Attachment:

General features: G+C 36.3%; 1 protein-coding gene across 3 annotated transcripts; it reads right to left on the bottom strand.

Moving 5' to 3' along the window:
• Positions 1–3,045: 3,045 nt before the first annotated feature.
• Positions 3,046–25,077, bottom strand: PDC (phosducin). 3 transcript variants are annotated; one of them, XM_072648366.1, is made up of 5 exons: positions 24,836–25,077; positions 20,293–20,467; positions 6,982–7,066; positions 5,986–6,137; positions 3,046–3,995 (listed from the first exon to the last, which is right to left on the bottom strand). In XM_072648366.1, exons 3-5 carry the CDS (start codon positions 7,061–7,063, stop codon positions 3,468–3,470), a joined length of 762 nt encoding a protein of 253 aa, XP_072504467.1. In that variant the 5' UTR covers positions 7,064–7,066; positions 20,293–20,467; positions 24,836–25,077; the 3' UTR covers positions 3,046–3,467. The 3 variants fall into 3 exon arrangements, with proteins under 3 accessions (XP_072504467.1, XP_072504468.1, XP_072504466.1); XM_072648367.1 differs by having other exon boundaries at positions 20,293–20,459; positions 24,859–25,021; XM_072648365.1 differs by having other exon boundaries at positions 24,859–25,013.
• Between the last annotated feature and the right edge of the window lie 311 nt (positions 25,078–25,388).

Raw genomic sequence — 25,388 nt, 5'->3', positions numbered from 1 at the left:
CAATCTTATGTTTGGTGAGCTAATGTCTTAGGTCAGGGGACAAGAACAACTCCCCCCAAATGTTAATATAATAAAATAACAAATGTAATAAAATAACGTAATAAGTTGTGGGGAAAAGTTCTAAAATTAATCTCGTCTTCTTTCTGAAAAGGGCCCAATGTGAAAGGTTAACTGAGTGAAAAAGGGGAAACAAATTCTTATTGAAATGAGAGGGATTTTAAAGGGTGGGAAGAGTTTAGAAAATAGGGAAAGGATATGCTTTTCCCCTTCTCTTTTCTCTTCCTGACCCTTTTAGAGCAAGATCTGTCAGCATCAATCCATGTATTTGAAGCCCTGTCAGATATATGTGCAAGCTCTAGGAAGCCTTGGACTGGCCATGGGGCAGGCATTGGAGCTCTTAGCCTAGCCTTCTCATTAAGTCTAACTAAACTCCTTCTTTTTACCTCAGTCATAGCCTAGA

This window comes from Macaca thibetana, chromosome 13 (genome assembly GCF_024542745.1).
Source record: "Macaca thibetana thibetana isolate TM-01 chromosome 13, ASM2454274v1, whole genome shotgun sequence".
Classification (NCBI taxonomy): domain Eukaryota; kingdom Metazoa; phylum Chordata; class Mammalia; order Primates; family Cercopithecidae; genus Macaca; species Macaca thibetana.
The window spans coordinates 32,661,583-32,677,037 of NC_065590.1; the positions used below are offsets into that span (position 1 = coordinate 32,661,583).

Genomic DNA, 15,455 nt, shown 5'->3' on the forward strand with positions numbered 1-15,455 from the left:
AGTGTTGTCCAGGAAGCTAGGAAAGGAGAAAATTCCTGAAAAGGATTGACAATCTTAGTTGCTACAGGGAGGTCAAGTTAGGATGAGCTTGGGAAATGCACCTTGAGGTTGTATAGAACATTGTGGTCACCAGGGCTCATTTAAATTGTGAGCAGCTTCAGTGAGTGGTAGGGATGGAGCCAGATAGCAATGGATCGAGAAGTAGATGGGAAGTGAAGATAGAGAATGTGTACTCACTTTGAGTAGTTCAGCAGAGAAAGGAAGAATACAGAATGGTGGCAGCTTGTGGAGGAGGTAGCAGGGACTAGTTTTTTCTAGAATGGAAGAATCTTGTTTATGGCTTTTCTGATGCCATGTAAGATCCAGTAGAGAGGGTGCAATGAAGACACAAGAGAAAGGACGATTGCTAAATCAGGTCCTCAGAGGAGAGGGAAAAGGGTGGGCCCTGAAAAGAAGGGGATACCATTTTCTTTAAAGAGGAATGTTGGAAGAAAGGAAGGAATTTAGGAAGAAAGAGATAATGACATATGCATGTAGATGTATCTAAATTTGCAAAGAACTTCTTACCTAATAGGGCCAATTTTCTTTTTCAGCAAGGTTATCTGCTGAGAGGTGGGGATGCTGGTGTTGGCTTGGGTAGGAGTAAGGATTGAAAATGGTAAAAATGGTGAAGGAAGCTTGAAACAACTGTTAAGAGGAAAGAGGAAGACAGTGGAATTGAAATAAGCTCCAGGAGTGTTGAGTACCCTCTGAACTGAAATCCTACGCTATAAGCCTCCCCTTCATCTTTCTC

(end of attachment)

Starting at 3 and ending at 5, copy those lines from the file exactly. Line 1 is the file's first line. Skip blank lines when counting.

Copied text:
• Positions 1–3,045: 3,045 nt before the first annotated feature.
• Positions 3,046–25,077, bottom strand: PDC (phosducin). 3 transcript variants are annotated; one of them, XM_072648366.1, is made up of 5 exons: positions 24,836–25,077; positions 20,293–20,467; positions 6,982–7,066; positions 5,986–6,137; positions 3,046–3,995 (listed from the first exon to the last, which is right to left on the bottom strand). In XM_072648366.1, exons 3-5 carry the CDS (start codon positions 7,061–7,063, stop codon positions 3,468–3,470), a joined length of 762 nt encoding a protein of 253 aa, XP_072504467.1. In that variant the 5' UTR covers positions 7,064–7,066; positions 20,293–20,467; positions 24,836–25,077; the 3' UTR covers positions 3,046–3,467. The 3 variants fall into 3 exon arrangements, with proteins under 3 accessions (XP_072504467.1, XP_072504468.1, XP_072504466.1); XM_072648367.1 differs by having other exon boundaries at positions 20,293–20,459; positions 24,859–25,021; XM_072648365.1 differs by having other exon boundaries at positions 24,859–25,013.
• Between the last annotated feature and the right edge of the window lie 311 nt (positions 25,078–25,388).